The Warehouse Hotel, Singapore

September 5, 2017

Located on the bank of Robertson Quay, The Warehouse Hotel is a locally designed boutique heritage property from Singapore hospitality firm The Lo & Behold Group. Renovated from an iconic 1895 warehouse, the building is situated along a famous trade route that once connected Asia and the Straits of Malacca. In the early 20th century, the premises were recognised as a hotbed of activity for secret societies, business deals and underground spirit distilling. Today, The Warehouse Hotel is a meticulously restored, 37-room destination that has redefined the notion of ‘industrial design’ by incorporating elegance, focus, softness and cohesion throughout.

The interiors are designed by the award-winning home-grown agency Asylum, which set out to revisit some of Singapore’s lost history by integrating a selection of industrial-like textures balanced with modern luxe finishes. The lobby and reception area serve as a communal space and comprise of the hotel’s signature restaurant and bar, showcasing décor and furnishings reminiscent of the past. Exposed brick walls line both sides of the entrance as an appreciation of the building’s heritage, while custom lights designed by Asylum are inspired by pulleys found in godowns and line the double-volume ceilings, defining the ambience of the lobby lounge.

A touch of local flavour is further introduced by way of an in-house restaurant, Po, a refined Singaporean concept that presents modern-day local flavours and is designed to provide an almost-at-home dining experience with a juxtaposition of furniture materials used. The crystal-beaded lights featured in the space are supposed to feel like lamps from one’s grandmother’s dining room.

In the bedrooms Asylum set out to create spacious and welcoming rooms designed in muted tones with many offering double-height ceilings, peaked roofs and original industrial details. With no two rooms exactly the same, each exudes a sense of modern luxe.

Speaking exclusively with darc, Asylum’s Creative Director, Chris Lee explained the key requirements behind the decorative lighting elements featured within the hotel: “Lighting is a key component in creating the right ambience for the hotel. We also had to make sure there was a ‘social media worthy’ component, which is where the lobby lighting comes in, which is inspired by vintage pulleys and wheels from the bygone era of the godowns.”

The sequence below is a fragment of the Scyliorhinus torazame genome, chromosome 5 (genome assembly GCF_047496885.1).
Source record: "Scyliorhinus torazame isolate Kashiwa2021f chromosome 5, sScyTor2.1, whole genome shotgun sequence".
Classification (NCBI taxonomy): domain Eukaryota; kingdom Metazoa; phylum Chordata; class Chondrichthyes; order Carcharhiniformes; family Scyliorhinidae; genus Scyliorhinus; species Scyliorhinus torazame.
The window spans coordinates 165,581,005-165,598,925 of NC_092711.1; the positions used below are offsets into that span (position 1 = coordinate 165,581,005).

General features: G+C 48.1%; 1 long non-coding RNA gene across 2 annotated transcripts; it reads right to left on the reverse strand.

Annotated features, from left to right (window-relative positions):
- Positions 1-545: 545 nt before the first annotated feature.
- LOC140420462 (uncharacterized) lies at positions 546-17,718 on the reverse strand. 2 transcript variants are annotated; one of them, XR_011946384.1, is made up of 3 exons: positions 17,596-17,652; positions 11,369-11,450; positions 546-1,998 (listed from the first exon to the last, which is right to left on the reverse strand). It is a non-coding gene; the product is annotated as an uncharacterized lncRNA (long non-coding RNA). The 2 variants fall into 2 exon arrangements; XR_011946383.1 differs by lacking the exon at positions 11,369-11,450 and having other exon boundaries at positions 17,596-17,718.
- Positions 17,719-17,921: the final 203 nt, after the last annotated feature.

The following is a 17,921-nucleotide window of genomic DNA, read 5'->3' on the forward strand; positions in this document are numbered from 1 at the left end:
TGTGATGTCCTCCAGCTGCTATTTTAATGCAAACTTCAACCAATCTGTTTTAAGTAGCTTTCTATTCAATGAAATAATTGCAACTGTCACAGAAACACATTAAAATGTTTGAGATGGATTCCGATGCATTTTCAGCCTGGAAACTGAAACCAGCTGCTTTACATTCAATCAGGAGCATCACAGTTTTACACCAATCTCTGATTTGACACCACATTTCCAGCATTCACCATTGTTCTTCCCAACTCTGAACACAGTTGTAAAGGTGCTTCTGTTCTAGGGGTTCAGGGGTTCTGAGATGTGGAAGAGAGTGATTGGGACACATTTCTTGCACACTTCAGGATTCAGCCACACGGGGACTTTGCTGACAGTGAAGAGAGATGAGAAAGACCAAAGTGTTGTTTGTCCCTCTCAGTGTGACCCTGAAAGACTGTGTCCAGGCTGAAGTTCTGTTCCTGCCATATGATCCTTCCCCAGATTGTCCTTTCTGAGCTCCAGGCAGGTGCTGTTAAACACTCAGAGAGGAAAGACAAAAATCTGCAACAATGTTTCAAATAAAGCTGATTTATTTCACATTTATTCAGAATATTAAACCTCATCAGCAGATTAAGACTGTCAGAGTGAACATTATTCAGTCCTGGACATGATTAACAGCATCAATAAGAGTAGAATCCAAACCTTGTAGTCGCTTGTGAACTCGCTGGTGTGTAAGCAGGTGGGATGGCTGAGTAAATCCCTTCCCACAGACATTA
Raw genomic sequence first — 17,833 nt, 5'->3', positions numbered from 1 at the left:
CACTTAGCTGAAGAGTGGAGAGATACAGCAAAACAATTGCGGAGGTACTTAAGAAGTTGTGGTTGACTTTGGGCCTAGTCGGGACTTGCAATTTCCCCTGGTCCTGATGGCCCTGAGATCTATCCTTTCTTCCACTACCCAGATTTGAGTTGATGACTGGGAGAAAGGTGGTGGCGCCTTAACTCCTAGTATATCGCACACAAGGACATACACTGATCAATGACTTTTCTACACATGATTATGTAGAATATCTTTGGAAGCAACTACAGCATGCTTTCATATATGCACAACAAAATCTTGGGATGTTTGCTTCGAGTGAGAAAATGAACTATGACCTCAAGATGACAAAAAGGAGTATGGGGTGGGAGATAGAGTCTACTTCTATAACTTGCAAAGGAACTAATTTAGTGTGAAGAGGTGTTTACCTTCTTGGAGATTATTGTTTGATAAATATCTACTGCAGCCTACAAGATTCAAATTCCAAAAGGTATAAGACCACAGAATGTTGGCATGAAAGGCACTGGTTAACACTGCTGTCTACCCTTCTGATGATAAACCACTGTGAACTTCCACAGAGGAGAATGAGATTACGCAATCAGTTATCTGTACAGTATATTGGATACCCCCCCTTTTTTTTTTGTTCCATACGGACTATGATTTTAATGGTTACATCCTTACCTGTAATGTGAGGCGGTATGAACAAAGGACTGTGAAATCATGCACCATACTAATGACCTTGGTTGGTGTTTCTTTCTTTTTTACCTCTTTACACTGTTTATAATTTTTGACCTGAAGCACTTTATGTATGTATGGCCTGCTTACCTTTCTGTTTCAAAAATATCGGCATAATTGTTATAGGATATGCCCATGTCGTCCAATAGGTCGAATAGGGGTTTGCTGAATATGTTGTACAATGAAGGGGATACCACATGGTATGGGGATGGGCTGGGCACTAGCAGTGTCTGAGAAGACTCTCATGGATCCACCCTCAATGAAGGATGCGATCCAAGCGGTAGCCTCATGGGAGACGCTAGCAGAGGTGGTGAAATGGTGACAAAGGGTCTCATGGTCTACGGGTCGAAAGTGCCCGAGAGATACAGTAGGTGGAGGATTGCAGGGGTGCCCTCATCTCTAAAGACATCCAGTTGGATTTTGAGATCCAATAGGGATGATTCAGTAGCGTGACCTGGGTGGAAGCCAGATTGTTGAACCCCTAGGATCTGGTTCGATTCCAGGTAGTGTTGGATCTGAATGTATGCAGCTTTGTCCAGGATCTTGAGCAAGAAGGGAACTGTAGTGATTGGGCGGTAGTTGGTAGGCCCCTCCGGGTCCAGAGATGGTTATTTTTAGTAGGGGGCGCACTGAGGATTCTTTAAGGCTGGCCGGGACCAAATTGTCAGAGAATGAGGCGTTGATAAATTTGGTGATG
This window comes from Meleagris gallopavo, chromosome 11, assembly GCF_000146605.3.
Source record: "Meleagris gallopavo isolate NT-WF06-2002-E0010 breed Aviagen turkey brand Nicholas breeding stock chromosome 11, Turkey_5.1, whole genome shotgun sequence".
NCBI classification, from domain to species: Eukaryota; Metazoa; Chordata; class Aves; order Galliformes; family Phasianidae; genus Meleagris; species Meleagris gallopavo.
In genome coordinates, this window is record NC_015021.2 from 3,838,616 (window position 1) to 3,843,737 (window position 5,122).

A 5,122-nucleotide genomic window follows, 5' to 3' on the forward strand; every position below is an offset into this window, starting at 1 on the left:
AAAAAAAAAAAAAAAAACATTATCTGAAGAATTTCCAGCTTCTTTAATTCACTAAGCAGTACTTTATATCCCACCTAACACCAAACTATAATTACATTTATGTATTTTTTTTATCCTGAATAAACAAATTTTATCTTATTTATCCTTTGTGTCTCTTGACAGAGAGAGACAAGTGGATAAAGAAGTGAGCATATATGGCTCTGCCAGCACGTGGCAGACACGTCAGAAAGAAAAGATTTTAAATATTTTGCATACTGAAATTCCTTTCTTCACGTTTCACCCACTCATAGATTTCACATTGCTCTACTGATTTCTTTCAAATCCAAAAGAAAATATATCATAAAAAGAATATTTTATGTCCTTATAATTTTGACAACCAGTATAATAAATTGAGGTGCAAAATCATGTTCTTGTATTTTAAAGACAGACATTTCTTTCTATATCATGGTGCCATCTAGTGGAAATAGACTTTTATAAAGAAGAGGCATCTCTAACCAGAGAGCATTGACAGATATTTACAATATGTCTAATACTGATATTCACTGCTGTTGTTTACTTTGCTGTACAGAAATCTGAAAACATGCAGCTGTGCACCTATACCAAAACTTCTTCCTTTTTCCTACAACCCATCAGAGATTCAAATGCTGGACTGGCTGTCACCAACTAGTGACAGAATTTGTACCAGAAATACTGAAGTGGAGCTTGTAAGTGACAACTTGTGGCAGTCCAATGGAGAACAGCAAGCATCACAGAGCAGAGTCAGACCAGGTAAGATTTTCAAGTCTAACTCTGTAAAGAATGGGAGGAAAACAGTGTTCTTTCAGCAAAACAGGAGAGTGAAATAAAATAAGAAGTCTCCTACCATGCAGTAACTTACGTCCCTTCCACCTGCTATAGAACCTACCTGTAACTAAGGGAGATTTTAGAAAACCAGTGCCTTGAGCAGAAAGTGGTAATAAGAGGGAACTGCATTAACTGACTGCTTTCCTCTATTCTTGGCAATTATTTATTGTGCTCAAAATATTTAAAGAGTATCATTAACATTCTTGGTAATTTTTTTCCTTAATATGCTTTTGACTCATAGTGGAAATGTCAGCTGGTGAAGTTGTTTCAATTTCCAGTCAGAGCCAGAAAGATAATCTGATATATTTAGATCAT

“We also had to make sure we used LED lamps as per the client’s request,” adds Takeo Sugamata of lighting design practice SWITCH. “The LEDs had to be warm enough to create the right ambience (2200K) and had to be dimmable without flickering. We compared several filament style LED lamps and tested the compatibility with a dimmer during the construction stage to ensure the lighting could transcend from day to night and create a different ambience through the course of the day.”

Copper, metal and marble are some of the key materials used throughout the hotel and as such most of the lighting selected continued with this theme in order to tie everything together; there are also some vintage pieces that were specially procured to give the space more of a unique feel.

Working in collaboration with SWITCH, Asylum looked to bring the various spaces alive through the lighting. “We have worked with SWITCH on many projects previously and try to push most of our clients to engage with a lighting designer as we feel, in order for the space to come alive, lighting is a key component,” says Lee. “The mood from day to night has to be different, lighting from a restaurant to a retail store to a hotel all have different requirements and as much as we would like to wear as many hats as possible, we don’t claim to be the experts when it comes to lighting design.

“The hanging lamps are the feature piece in the space, however it was important to create a background for them. The lamps need to be dimmed down quite a lot so that people’s attention goes to the pulleys as well as the lamps themselves. By uplighting the pitched ceiling we tried to make the pulleys and truss structure look like a silhouette.”

Asylum was thankfully brought on to the project very early on and as such had the benefit of creating the project from scratch. While the brief never changed, with the owners’ vision aligned with Asylum’s, one of the biggest challenges the team faced was the design of the rooms, as Lee explains: “Working within a conservation building meant we had to customise most of the rooms. We also wanted natural daylight in as many rooms as possible, so interventions were done on the ceiling structure to allow natural light to permeate rooms without windows.

“We also had to keep many of the original elements intact. We kept the original façade and trusses so that the authenticity of the building remained and we also discreetly added portal frames to ensure the structural integrity of the building. Part of the intention was also to have a double volume lobby so we could visually connect the external and internal experience.”

Thanks to the considered and meticulous work of Asylum and SWITCH, the Warehouse Hotel offers thoughtful hospitality with historically-detailed rooms that are a proud illustration of old and new.